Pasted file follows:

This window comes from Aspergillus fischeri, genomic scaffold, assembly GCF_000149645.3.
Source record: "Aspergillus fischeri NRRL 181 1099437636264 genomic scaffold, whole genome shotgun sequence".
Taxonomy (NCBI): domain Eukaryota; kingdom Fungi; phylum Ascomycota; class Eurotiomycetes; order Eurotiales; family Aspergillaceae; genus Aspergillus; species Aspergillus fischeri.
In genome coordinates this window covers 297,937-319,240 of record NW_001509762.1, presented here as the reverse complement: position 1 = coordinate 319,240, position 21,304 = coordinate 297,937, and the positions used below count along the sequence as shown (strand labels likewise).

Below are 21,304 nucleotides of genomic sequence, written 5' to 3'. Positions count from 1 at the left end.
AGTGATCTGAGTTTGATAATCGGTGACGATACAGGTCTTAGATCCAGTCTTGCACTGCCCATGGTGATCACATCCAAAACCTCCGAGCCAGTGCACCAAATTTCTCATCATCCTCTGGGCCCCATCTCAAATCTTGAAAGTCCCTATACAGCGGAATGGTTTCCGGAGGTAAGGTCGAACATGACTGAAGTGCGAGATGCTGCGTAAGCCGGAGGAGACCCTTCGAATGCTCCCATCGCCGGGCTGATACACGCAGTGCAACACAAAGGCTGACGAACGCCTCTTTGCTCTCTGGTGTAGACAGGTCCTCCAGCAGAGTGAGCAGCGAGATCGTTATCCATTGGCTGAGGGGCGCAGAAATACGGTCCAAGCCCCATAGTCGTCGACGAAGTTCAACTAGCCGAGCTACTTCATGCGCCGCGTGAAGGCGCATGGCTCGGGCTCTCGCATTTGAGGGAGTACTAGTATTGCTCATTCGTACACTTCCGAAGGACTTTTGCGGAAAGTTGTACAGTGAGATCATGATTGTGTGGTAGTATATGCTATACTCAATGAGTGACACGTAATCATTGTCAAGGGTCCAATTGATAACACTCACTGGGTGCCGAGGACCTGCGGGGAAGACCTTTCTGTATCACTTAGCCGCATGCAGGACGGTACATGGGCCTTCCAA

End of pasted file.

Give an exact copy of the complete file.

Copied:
This window comes from Aspergillus fischeri, genomic scaffold, assembly GCF_000149645.3.
Source record: "Aspergillus fischeri NRRL 181 1099437636264 genomic scaffold, whole genome shotgun sequence".
Taxonomy (NCBI): domain Eukaryota; kingdom Fungi; phylum Ascomycota; class Eurotiomycetes; order Eurotiales; family Aspergillaceae; genus Aspergillus; species Aspergillus fischeri.
In genome coordinates this window covers 297,937-319,240 of record NW_001509762.1, presented here as the reverse complement: position 1 = coordinate 319,240, position 21,304 = coordinate 297,937, and the positions used below count along the sequence as shown (strand labels likewise).

Below are 21,304 nucleotides of genomic sequence, written 5' to 3'. Positions count from 1 at the left end.
AGTGATCTGAGTTTGATAATCGGTGACGATACAGGTCTTAGATCCAGTCTTGCACTGCCCATGGTGATCACATCCAAAACCTCCGAGCCAGTGCACCAAATTTCTCATCATCCTCTGGGCCCCATCTCAAATCTTGAAAGTCCCTATACAGCGGAATGGTTTCCGGAGGTAAGGTCGAACATGACTGAAGTGCGAGATGCTGCGTAAGCCGGAGGAGACCCTTCGAATGCTCCCATCGCCGGGCTGATACACGCAGTGCAACACAAAGGCTGACGAACGCCTCTTTGCTCTCTGGTGTAGACAGGTCCTCCAGCAGAGTGAGCAGCGAGATCGTTATCCATTGGCTGAGGGGCGCAGAAATACGGTCCAAGCCCCATAGTCGTCGACGAAGTTCAACTAGCCGAGCTACTTCATGCGCCGCGTGAAGGCGCATGGCTCGGGCTCTCGCATTTGAGGGAGTACTAGTATTGCTCATTCGTACACTTCCGAAGGACTTTTGCGGAAAGTTGTACAGTGAGATCATGATTGTGTGGTAGTATATGCTATACTCAATGAGTGACACGTAATCATTGTCAAGGGTCCAATTGATAACACTCACTGGGTGCCGAGGACCTGCGGGGAAGACCTTTCTGTATCACTTAGCCGCATGCAGGACGGTACATGGGCCTTCCAA